For example:

nested_list = [[1, 2, 3], [4, 5, 6], [7, 8, 9]]

# First element of 2nd sublist

# Third element of 1st sublist

We can also use negative indices to access elements from the back.

To extract a full sublist, just use a single index without a second one:

sublist = nested_list[1] # 2nd sublist

We can iterate through the outer list to process each sublist:

for sublist in nested_list:

And then iterate through each sublist as needed:

for sublist in nested_list:
    for item in sublist:

This double for loop structure is very common for processing nested lists in Python.

Slicing Nested Lists

We can slice nested lists to extract sections just like regular lists.

To slice the outer list, use a single slice:

nested_list[:2] # First two sublists

To slice a sublist, add a second slice:

nested_list[1][:2] # First two of second sublist

We can combine slicing and indexing to extract specific ranges from the sublists.

nested_list[1][1:3] # Second and third of second sublist

All the usual slice notation works like reversing, strides etc.

Modifying Nested Lists

We can modify nested lists using index assignments:

nested_list[1][2] = 10 # Assign new value

This lets us modify any element by accessing it directly.

We can also insert new sublists:

nested_list.insert(1, [10, 11, 12]) # Insert at index 1

And modify multiple elements using slice assignment:

nested_list[1][:2] = [8, 9] # Modify first two of sublist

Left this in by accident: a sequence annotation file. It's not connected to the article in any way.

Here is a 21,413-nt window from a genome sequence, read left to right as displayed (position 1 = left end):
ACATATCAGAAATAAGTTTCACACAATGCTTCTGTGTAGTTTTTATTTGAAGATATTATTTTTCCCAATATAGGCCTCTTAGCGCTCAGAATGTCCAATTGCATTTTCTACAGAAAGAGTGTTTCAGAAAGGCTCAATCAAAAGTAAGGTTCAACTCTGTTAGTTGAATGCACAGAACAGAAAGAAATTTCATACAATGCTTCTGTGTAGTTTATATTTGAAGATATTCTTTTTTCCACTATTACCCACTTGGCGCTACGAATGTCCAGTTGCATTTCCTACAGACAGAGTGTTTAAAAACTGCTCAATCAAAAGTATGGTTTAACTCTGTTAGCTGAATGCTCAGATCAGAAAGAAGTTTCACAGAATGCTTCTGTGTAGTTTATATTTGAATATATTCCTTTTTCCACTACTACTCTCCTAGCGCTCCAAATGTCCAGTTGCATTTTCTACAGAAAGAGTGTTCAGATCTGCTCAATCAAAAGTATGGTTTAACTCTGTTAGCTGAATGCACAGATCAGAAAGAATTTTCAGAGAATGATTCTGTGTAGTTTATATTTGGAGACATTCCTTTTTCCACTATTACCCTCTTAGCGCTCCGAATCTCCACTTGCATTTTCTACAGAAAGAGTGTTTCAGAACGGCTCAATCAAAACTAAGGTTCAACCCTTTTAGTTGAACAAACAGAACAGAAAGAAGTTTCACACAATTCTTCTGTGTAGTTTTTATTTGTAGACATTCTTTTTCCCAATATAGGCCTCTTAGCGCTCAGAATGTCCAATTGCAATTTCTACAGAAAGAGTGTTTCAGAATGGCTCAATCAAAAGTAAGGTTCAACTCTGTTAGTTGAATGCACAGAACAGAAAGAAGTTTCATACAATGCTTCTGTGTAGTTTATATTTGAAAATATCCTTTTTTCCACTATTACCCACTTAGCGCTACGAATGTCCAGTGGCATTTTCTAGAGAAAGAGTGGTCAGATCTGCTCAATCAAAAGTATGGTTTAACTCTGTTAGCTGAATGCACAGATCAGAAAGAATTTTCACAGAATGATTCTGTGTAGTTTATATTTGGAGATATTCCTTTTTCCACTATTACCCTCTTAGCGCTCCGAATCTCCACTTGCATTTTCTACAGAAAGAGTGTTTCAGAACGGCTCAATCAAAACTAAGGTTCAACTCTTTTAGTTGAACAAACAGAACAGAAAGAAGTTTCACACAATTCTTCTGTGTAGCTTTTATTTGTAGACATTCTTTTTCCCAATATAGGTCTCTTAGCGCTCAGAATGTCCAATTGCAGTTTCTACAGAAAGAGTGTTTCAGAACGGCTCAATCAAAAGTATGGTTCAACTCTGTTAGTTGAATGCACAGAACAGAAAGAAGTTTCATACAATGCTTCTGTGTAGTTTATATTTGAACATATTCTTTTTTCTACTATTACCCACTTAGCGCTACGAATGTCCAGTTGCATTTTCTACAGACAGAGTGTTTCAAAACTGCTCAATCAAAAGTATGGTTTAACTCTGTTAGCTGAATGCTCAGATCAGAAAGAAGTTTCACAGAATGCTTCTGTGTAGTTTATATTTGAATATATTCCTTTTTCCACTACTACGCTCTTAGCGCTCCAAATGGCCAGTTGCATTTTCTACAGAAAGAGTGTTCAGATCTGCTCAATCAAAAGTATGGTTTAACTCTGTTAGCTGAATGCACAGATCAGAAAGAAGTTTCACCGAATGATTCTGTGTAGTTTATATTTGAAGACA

This is useful for bulk-replacing slice ranges.

We can also use del to remove elements:

del nested_list[1][0] # Delete first of second sublist

And append()/extend() work like normal lists:

nested_list[0].append(4) # Append to first sublist

So all the usual list operations can be used on the sublists.

Deleting Elements from Nested Lists

To delete an entire sublist, use del with a single index:

del nested_list[1] # Delete second sublist

This removes the entire sublist at index 1.

To delete a single element, use the double index:

del nested_list[0][1] # Delete second element of first sublist

We can also delete slices using del:

del nested_list[0][1:3] # Delete a slice from sublist

And to clear a list, assign an empty list:

nested_list = [] # Clear entire nested list

Looping Through Nested Lists

We can iterate through nested lists using for loops:

To loop through each sublist:

for sublist in nested_list:

To loop through each individual element:

for sublist in nested_list:
    for item in sublist: